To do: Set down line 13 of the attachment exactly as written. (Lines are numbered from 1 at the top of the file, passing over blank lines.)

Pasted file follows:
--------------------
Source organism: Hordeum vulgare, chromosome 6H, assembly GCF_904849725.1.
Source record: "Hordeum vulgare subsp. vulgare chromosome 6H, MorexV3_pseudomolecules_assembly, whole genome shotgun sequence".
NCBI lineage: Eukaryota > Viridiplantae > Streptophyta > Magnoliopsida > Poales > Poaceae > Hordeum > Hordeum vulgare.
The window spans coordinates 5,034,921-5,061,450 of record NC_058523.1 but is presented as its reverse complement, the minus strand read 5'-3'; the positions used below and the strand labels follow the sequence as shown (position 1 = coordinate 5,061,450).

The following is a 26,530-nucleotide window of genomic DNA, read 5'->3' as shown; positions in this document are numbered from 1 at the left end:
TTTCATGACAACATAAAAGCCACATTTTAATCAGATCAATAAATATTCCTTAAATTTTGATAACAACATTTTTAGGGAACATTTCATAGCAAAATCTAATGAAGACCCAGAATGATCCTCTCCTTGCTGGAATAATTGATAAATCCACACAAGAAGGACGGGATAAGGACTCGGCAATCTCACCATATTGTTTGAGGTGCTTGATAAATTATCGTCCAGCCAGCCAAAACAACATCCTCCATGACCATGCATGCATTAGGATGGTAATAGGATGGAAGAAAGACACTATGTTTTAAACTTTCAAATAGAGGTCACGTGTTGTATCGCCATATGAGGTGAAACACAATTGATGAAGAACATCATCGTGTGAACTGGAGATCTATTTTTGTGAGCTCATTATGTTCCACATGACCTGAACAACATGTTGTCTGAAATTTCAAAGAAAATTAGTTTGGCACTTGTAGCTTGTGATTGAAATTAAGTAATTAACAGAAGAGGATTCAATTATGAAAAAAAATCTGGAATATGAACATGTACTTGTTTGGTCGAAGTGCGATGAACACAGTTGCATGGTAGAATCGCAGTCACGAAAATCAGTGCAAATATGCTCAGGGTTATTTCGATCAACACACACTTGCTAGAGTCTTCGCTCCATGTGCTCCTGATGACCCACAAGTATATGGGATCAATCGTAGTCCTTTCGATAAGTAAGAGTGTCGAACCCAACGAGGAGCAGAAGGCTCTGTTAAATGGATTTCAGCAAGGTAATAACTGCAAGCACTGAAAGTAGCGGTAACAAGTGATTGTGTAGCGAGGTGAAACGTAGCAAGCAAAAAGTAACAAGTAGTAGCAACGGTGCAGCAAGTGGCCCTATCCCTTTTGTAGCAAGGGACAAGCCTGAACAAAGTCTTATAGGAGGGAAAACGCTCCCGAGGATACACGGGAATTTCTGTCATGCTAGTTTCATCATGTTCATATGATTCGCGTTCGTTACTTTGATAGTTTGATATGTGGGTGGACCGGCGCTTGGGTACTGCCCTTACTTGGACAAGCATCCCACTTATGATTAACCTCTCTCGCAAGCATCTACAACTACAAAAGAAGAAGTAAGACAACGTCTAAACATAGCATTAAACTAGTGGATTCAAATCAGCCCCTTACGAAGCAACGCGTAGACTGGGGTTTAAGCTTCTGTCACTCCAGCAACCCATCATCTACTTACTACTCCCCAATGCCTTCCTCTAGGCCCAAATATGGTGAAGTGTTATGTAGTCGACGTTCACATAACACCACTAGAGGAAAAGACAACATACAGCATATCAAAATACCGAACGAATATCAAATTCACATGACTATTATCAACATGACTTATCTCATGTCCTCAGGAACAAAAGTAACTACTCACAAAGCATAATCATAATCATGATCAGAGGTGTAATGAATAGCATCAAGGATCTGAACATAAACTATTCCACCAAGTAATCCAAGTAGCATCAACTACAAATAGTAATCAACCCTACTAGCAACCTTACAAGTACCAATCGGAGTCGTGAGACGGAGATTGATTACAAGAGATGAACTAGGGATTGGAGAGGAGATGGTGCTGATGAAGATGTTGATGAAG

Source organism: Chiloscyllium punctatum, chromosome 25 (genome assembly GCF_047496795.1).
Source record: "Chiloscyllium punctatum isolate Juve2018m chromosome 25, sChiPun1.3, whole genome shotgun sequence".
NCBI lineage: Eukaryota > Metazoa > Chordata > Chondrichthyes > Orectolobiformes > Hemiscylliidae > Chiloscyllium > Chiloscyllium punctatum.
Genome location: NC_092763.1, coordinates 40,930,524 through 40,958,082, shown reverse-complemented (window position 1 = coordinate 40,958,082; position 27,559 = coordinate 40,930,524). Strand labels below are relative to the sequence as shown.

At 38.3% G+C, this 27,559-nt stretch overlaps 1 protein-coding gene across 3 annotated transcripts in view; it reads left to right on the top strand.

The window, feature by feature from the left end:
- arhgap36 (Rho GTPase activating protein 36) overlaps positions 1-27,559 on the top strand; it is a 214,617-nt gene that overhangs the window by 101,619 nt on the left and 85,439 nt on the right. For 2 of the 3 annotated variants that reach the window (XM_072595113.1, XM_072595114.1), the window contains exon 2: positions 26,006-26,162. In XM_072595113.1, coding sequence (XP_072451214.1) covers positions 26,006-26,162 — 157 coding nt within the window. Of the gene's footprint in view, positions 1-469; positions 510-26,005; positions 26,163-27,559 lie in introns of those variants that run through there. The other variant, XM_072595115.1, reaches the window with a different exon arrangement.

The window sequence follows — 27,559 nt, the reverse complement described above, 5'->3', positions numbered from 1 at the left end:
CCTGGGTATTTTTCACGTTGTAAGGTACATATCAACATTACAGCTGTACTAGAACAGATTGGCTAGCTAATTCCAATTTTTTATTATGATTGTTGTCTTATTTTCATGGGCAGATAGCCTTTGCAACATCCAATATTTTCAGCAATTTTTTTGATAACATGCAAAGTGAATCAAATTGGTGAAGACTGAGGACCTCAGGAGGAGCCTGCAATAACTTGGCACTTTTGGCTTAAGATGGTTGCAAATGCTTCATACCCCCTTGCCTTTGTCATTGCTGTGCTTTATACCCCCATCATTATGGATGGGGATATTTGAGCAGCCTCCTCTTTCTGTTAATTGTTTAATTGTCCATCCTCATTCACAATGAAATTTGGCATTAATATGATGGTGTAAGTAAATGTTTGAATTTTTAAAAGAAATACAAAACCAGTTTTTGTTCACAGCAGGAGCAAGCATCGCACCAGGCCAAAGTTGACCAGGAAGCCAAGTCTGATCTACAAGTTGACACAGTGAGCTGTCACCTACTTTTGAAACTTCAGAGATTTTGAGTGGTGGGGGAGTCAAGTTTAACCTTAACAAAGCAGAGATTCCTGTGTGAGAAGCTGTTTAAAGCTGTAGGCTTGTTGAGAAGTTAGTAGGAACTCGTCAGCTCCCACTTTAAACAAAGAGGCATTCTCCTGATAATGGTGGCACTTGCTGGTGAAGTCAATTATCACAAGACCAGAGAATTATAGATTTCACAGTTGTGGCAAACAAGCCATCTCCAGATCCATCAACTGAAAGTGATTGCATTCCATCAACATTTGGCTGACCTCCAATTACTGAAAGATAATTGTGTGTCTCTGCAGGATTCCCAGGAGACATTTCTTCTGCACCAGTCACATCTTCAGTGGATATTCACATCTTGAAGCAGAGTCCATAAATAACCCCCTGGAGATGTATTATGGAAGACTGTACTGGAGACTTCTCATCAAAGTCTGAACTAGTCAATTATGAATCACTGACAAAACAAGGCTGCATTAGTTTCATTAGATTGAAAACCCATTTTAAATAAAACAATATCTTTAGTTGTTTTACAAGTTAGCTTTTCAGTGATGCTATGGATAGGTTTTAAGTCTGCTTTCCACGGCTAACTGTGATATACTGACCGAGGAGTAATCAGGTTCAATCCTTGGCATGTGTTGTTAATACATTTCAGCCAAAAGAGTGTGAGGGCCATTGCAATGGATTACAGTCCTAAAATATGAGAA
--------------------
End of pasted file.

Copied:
- arhgap36 (Rho GTPase activating protein 36) overlaps positions 1-27,559 on the top strand; it is a 214,617-nt gene that overhangs the window by 101,619 nt on the left and 85,439 nt on the right. For 2 of the 3 annotated variants that reach the window (XM_072595113.1, XM_072595114.1), the window contains exon 2: positions 26,006-26,162. In XM_072595113.1, coding sequence (XP_072451214.1) covers positions 26,006-26,162 — 157 coding nt within the window. Of the gene's footprint in view, positions 1-469; positions 510-26,005; positions 26,163-27,559 lie in introns of those variants that run through there. The other variant, XM_072595115.1, reaches the window with a different exon arrangement.